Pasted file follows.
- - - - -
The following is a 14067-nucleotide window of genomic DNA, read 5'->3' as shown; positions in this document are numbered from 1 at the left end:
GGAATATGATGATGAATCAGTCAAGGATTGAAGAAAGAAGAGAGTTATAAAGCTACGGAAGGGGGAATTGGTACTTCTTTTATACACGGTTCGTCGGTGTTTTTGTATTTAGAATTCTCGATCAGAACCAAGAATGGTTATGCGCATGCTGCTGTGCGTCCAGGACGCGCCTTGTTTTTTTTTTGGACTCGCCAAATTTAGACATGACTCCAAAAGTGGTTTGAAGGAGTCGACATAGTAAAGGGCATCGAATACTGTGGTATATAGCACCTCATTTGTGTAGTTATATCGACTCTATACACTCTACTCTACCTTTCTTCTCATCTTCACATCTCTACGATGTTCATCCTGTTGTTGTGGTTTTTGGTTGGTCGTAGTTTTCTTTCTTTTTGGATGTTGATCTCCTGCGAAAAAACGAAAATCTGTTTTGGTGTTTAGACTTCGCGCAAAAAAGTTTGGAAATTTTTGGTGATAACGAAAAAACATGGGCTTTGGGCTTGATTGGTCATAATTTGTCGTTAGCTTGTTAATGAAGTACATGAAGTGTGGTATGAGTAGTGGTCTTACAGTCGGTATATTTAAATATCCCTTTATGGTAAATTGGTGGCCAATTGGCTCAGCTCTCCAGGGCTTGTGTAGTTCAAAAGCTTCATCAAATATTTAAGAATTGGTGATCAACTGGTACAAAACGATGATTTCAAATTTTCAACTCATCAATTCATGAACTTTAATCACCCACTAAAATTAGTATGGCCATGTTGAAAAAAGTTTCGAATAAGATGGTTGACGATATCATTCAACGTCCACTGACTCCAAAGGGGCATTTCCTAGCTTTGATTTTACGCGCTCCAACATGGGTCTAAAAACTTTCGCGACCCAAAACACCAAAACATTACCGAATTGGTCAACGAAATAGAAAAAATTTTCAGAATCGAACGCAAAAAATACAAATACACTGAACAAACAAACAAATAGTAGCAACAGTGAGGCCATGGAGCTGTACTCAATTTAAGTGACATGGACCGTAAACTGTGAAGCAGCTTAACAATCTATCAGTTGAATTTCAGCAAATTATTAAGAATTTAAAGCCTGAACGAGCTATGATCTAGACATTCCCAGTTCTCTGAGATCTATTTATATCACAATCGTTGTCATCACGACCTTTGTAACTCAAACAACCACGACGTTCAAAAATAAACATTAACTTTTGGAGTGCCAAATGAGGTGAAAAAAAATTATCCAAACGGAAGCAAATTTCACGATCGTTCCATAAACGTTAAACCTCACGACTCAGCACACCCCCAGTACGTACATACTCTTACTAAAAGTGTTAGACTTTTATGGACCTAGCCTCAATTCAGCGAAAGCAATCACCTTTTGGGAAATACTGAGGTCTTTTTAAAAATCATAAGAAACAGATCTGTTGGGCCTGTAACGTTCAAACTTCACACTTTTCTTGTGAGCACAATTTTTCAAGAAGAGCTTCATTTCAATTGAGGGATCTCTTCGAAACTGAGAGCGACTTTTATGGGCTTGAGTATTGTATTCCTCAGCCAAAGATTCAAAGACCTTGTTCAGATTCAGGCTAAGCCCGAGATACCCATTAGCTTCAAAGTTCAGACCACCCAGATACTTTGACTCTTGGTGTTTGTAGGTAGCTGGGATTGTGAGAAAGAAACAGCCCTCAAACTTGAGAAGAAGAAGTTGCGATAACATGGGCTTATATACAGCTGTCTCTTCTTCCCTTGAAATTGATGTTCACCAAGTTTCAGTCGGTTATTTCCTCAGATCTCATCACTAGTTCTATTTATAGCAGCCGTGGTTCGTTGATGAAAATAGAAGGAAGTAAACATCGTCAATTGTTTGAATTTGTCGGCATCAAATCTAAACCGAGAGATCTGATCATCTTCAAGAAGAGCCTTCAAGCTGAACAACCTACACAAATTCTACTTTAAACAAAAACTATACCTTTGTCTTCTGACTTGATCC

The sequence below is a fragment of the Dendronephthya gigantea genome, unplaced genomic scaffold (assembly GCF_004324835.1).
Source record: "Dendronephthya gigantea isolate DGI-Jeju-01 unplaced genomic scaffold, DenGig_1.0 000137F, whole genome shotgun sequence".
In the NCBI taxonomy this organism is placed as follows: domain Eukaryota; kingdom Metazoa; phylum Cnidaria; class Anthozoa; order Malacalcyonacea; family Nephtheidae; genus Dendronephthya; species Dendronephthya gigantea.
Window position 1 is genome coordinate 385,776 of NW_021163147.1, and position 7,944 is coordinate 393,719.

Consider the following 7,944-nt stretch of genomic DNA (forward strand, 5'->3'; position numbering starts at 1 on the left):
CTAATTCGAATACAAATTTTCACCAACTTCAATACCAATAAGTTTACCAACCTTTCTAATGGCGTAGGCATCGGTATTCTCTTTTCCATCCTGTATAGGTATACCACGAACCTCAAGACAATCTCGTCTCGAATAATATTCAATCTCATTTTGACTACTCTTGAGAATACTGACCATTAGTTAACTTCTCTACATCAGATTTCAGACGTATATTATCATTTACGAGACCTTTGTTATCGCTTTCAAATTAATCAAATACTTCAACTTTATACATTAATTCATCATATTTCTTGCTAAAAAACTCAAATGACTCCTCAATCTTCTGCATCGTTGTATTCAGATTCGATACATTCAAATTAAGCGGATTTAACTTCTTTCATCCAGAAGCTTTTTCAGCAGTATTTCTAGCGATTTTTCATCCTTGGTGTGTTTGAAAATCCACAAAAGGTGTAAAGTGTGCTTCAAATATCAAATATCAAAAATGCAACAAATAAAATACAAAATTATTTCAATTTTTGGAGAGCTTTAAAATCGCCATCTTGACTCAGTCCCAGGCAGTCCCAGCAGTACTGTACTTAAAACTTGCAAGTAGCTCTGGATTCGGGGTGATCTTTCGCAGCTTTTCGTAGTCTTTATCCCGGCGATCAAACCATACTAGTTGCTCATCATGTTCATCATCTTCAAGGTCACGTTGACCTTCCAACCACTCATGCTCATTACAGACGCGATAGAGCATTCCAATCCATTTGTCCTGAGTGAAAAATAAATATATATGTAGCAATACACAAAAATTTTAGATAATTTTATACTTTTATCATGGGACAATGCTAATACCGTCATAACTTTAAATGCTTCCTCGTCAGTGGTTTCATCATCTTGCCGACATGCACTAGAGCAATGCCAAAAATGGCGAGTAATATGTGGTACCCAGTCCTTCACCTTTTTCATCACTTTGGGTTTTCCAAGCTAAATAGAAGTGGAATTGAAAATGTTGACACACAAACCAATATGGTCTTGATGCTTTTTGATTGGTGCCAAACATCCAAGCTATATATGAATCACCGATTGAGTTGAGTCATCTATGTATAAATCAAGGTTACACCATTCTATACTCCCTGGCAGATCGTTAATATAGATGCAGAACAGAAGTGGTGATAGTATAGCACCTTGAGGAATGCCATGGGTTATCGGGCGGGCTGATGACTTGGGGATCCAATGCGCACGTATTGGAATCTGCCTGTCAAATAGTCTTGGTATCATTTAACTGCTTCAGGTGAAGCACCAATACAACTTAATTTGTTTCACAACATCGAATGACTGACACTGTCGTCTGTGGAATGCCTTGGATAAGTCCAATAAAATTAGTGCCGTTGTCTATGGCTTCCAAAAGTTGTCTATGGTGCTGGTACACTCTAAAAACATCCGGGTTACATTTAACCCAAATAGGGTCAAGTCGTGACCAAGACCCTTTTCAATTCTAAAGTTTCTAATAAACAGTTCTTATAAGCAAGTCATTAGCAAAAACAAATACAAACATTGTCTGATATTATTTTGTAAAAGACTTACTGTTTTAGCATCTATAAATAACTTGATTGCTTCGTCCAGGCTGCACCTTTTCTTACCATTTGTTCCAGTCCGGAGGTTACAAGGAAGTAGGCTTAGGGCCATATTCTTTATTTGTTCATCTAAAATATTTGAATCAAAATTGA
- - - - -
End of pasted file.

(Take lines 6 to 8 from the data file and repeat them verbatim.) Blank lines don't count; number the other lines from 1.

Window position 1 is genome coordinate 385,776 of NW_021163147.1, and position 7,944 is coordinate 393,719.

Consider the following 7,944-nt stretch of genomic DNA (forward strand, 5'->3'; position numbering starts at 1 on the left):
CTAATTCGAATACAAATTTTCACCAACTTCAATACCAATAAGTTTACCAACCTTTCTAATGGCGTAGGCATCGGTATTCTCTTTTCCATCCTGTATAGGTATACCACGAACCTCAAGACAATCTCGTCTCGAATAATATTCAATCTCATTTTGACTACTCTTGAGAATACTGACCATTAGTTAACTTCTCTACATCAGATTTCAGACGTATATTATCATTTACGAGACCTTTGTTATCGCTTTCAAATTAATCAAATACTTCAACTTTATACATTAATTCATCATATTTCTTGCTAAAAAACTCAAATGACTCCTCAATCTTCTGCATCGTTGTATTCAGATTCGATACATTCAAATTAAGCGGATTTAACTTCTTTCATCCAGAAGCTTTTTCAGCAGTATTTCTAGCGATTTTTCATCCTTGGTGTGTTTGAAAATCCACAAAAGGTGTAAAGTGTGCTTCAAATATCAAATATCAAAAATGCAACAAATAAAATACAAAATTATTTCAATTTTTGGAGAGCTTTAAAATCGCCATCTTGACTCAGTCCCAGGCAGTCCCAGCAGTACTGTACTTAAAACTTGCAAGTAGCTCTGGATTCGGGGTGATCTTTCGCAGCTTTTCGTAGTCTTTATCCCGGCGATCAAACCATACTAGTTGCTCATCATGTTCATCATCTTCAAGGTCACGTTGACCTTCCAACCACTCATGCTCATTACAGACGCGATAGAGCATTCCAATCCATTTGTCCTGAGTGAAAAATAAATATATATGTAGCAATACACAAAAATTTTAGATAATTTTATACTTTTATCATGGGACAATGCTAATACCGTCATAACTTTAAATGCTTCCTCGTCAGTGGTTTCATCATCTTGCCGACATGCACTAGAGCAATGCCAAAAATGGCGAGTAATATGTGGTACCCAGTCCTTCACCTTTTTCATCACTTTGGGTTTTCCAAGCTAAATAGAAGTGGAATTGAAAATGTTGACACACAAACCAATATGGTCTTGATGCTTTTTGATTGGTGCCAAACATCCAAGCTATATATGAATCACCGATTGAGTTGAGTCATCTATGTATAAATCAAGGTTACACCATTCTATACTCCCTGGCAGATCGTTAATATAGATGCAGAACAGAAGTGGTGATAGTATAGCACCTTGAGGAATGCCATGGGTTATCGGGCGGGCTGATGACTTGGGGATCCAATGCGCACGTATTGGAATCTGCCTGTCAAATAGTCTTGGTATCATTTAACTGCTTCAGGTGAAGCACCAATACAACTTAATTTGTTTCACAACATCGAATGACTGACACTGTCGTCTGTGGAATGCCTTGGATAAGTCCAATAAAATTAGTGCCGTTGTCTATGGCTTCCAAAAGTTGTCTATGGTGCTGGTACACTCTAAAAACATCCGGGTTACATTTAACCCAAATAGGGTCAAGTCGTGACCAAGACCCTTTTCAATTCTAAAGTTTCTAATAAACAGTTCTTATAAGCAAGTCATTAGCAAAAACAAATACAAACATTGTCTGATATTATTTTGTAAAAGACTTACTGTTTTAGCATCTATAAATAACTTGATTGCTTCGTCCAGGCTGCACCTTTTCTTACCATTTGTTCCAGTCCGGAGGTTACAAGGAAGTAGGCTTAGGGCCATATTCTTTATTTGTTCATCTAAAATATTTGAATCAAAATTGA